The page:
Two of the most enjoyable parts of my job in PLoS Communications are noodling around with statistics and giving people good news.
The other day I got to do both sequentially when I discovered through Google Analytics that this paper Ionizing Radiation Changes the Electronic Properties of Melanin and Enhances the Growth of Melanized Fungi has the most unique page views of the more than 2200 we've published to date.
I immediately emailed the corresponding author Ekaterina (Kate) Dadachova and the Academic Editor Julian Rutherford to try and find out more about their scientific story and publishing experiences with us – as Kate replied "the publication of this paper was a 3-year long scientific adventure for us and there is much to learn from our story."
One of the most interesting parts of their responses was that the reasons the Academic Editor gave for accepting the paper and the motivation of the Authors to publish with PLoS ONE, mirrored each other, although (as can sometimes be the case in scientific publishing) there was some additional effort required from the authors to get to the final published version, with Science, PLoS Biology and PLoS ONE all being involved.
On accepting a paper, after review, Julian said "I will accept a paper for publication in PLoS ONE if the work has not been published elsewhere and if it is of a good scientific standard. Generally, I am not concerned with questions relating to the significance of the work, which, in my view, is for the readers to decide and is one of the strengths of PLoS ONE. This allows the general readership to judge the significance of the work rather than a select few and allows the dissemination of work that may not otherwise be published. I think the paper in question is good example of this editorial policy. This work described some intriguing observations with regard the relationship between fungal growth and radiation. Although it is far from clear what is happening at a mechanistic level, I thought that these observations would be of interest to microbiologists who study the interaction between microbes and the environment. In my view, the published version of this paper contains some interesting observations, the significance of which are far from clear. "
On publishing this paper, Kate (and colleague Arturo Casadevall) said "We chose PLoS ONE because it allows the publication of work which is technically sound leaving it to the scientific community at large to judge the merits and to discuss the research results. Our paper was revised two times in Science, we performed a lot of additional experiments demanded by the reviewers which benefited the paper enormously but at the end the editor did not take it. The history repeated itself in PLoS Biology – again, additional work done as a result of the review improved the paper but it was probably too unconventional for the editor to accept it. Then we submitted the paper to PLoS ONE- it was also reviewed twice – but the final result was very different this time. We think this paper is so widely read because it challenges two dogmas: first – that only green plants and algae are capable of transducing energy of the light in the photosynthesis process. We showed that it might be possible that presence of melanin which is a different pigment allows fungi to transduce the energy of ionizing radiation. Second – ionizing radiation is perceived as something harmful which can only damage and destroy living cells. We showed that some cells are actually capable of harnessing for their benefit the enormous energy of ionizing radiation. We are now in the process of studying the ability of melanin to harness the energy of electromagnetic radiation along the wide range – from visible light to ultra violet to ionizing radiation which will hopefully help us to decipher the mechanism of the energy transduction by melanin. We hope that our work has also inspired other groups to investigate this fascinating phenomenon and we are looking forward to read about their findings."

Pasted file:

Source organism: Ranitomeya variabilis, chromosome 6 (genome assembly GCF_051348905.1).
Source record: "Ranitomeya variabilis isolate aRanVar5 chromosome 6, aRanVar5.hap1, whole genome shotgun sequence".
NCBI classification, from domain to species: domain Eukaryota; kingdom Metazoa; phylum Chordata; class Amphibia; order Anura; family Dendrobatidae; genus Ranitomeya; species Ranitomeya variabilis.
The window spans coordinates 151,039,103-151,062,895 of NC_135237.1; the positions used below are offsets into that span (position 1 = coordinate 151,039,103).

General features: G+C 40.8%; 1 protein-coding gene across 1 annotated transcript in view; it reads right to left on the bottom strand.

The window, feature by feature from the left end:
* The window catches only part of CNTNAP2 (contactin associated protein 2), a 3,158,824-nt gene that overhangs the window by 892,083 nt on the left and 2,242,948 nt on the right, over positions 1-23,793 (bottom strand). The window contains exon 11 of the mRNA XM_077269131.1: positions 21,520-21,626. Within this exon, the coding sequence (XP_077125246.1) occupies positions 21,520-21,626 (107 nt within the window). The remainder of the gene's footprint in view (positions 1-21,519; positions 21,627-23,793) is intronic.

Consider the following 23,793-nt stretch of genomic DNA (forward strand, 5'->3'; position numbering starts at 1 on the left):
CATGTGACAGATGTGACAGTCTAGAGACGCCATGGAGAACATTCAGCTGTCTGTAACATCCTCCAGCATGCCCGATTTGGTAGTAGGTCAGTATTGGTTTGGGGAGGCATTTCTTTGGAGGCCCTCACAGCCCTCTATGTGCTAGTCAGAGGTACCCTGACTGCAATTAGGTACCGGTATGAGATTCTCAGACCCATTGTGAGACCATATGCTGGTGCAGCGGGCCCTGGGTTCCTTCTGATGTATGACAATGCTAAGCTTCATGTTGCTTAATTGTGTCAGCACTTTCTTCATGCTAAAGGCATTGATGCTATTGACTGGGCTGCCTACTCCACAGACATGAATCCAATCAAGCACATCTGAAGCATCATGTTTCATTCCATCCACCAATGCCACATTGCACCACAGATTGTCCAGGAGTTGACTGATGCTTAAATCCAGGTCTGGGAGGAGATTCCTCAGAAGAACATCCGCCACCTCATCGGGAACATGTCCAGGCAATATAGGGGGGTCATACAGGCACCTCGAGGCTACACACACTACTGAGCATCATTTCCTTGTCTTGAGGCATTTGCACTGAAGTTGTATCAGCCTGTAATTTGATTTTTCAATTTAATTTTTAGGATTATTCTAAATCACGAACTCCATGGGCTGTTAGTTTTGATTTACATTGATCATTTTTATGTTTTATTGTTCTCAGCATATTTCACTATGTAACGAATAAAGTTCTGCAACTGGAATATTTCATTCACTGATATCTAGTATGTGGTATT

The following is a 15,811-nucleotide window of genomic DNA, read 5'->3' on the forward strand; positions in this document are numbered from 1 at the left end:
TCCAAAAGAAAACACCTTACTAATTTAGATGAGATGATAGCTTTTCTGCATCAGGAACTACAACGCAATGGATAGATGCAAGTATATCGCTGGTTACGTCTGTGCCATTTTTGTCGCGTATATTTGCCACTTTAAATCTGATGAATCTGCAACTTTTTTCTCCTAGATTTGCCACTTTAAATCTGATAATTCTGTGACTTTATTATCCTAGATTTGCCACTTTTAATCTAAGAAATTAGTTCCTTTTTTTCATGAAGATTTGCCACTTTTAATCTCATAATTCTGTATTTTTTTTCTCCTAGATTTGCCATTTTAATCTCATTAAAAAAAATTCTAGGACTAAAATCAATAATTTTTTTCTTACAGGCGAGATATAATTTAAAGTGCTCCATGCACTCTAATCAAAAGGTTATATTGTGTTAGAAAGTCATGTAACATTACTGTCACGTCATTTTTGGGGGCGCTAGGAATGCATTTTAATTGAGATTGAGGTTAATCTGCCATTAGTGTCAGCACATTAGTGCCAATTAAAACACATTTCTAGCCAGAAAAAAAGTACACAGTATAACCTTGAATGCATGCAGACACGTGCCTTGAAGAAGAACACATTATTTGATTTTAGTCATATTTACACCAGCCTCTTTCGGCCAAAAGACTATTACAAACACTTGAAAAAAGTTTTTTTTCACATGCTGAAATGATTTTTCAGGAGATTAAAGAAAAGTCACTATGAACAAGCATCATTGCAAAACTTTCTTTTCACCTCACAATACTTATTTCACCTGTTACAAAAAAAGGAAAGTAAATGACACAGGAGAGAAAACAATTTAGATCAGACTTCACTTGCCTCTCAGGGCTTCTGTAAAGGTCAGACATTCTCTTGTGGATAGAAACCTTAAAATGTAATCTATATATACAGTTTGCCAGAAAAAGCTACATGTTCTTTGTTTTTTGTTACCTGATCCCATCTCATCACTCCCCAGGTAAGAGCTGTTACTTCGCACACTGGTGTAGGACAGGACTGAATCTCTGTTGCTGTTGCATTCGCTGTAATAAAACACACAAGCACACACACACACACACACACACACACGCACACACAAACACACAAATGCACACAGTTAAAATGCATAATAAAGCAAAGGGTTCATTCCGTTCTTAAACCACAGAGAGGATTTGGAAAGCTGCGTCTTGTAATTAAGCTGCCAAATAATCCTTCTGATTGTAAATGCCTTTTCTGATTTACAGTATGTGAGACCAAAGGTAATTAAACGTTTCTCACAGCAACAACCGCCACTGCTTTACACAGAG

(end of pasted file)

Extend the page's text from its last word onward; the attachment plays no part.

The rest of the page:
What these comments appear to illustrate is that (as many of us know) the path of scientific publishing rarely runs smooth, none the less PLoS ONE is pleased to have brought this paper to the community in keeping with the editorial objectives of our peer-reviewed journal.
Far from being deterred by her experience, Kate went on to sumbit and publish another paper with us, in her own words…"Our experience publishing with PLoS ONE was very positive, and we did it again – in October last year PLoS ONE published another paper "Treating cancer as an infectious disease – viral antigens as novel targets for treatment and potential prevention of tumors of viral etiology" which caused huge interest of the scientific community and popular press".
I hope this post has gone some small way to explaining the background to the publishing experience here at PLoS ONE and that our community will feel inspired to send us even more of their work.